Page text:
An introduction to modern conceptions of rationality, their major problems and alternatives. The course introduces Decision Theory and Game Theory. Questions raised by these theories include: Are rational beliefs only those supported by evidence, or could beneficial beliefs also be rational even if contrary to evidence? In order to have a reason to do something, do we need to have some desire to do it? Could nuclear deterrence ever be rational? Are rational agents in the so-called Prisoner's Dilemma doomed to sub-optimal outcomes?
Not currently offered.
On successful completion of the course students will be able to:
1. To impart knowledge and understanding of the issues addressed and approaches taken by philosophers in discussing the nature of rationality.
2. To impart critical skills to deal with these issues and employ these approaches in their thinking about what it is rational to do, to believe, and to desire.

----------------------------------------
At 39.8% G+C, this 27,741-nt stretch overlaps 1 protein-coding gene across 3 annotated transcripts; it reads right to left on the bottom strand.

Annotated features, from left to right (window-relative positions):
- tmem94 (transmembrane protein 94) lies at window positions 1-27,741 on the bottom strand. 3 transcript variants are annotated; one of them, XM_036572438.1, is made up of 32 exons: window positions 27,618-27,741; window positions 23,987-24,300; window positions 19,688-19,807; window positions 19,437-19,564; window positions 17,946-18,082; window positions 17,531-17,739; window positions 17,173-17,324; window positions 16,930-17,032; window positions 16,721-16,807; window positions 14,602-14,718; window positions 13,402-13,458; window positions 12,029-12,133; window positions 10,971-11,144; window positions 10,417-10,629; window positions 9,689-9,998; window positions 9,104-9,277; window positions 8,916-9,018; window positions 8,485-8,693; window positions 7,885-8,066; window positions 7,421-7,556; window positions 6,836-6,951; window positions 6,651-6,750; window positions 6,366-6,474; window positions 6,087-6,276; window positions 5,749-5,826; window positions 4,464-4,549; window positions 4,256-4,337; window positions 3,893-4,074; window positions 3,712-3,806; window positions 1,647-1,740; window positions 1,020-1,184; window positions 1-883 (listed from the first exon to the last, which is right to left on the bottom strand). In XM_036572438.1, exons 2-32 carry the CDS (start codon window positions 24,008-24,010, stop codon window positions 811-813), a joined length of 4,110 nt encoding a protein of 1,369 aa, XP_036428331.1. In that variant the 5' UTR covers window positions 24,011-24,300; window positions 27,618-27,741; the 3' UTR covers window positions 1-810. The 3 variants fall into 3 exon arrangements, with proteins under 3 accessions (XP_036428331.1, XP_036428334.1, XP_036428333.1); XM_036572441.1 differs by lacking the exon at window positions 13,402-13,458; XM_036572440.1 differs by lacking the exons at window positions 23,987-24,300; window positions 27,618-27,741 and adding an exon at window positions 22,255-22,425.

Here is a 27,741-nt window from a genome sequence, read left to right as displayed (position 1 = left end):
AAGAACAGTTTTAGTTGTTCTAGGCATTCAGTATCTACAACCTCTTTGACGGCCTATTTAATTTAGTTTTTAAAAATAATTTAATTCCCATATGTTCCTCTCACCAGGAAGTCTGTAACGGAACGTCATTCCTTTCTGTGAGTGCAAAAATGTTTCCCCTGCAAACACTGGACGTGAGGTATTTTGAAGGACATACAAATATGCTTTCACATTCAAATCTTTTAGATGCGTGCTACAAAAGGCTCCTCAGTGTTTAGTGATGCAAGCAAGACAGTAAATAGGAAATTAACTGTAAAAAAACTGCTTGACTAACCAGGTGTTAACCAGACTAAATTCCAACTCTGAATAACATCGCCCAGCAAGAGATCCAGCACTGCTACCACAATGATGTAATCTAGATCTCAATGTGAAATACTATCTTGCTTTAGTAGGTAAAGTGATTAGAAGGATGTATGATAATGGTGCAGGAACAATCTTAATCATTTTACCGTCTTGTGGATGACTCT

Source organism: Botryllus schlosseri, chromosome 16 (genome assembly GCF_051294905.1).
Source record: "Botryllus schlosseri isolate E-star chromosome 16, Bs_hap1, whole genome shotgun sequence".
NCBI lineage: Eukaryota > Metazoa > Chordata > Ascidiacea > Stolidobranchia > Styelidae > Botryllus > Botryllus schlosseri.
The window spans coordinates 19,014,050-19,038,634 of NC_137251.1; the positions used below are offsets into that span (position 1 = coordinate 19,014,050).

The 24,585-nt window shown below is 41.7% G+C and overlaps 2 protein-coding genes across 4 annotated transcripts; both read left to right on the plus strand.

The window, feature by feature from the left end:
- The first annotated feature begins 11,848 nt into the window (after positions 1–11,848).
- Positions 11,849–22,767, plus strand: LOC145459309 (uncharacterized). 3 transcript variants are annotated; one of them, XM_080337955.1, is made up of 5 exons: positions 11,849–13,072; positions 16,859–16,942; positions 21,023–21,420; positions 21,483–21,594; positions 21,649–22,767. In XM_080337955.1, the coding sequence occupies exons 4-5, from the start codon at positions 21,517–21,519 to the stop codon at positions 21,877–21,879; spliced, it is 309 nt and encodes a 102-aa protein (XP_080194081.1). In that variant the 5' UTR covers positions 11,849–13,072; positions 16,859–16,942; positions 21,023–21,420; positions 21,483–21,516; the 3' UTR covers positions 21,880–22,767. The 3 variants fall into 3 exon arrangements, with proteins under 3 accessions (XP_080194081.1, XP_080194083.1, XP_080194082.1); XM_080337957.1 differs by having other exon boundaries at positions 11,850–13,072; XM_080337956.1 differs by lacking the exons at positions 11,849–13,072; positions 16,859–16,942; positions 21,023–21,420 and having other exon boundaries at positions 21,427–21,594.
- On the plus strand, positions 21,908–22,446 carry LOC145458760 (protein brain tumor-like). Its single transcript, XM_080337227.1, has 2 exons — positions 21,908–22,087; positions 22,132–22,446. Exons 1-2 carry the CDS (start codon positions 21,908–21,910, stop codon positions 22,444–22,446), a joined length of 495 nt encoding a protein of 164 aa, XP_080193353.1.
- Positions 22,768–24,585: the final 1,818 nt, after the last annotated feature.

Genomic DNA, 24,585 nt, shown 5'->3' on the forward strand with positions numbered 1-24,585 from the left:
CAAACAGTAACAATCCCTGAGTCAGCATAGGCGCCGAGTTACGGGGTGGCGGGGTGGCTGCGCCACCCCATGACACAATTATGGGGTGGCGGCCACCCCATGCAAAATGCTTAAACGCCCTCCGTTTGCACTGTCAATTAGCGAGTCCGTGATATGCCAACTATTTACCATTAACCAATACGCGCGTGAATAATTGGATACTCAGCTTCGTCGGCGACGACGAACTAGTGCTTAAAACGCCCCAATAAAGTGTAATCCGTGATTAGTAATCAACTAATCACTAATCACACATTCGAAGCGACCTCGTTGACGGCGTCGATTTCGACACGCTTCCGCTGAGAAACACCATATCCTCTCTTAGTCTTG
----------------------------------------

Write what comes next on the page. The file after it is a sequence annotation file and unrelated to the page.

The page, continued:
3. Develop high level written and oral skills in understanding and presenting philosophical issues concerned with rational choices.
4. Develop an understanding and appreciation of the ways in which rationality theory in both its classical and contemporary forms bears upon the discussion of moral, social and political choice in the society at large.
Lectures and tutorials focus on historical and contemporary treatments of the nature of rationality. Content includes an introduction to Decision and Game Theory and a discussion of the rationality of beliefs, of desires, and of actions.
10 units of PHIL courses at 1000 level, or 40 units of any courses at any level.
Written Assignment: Two or more written assignments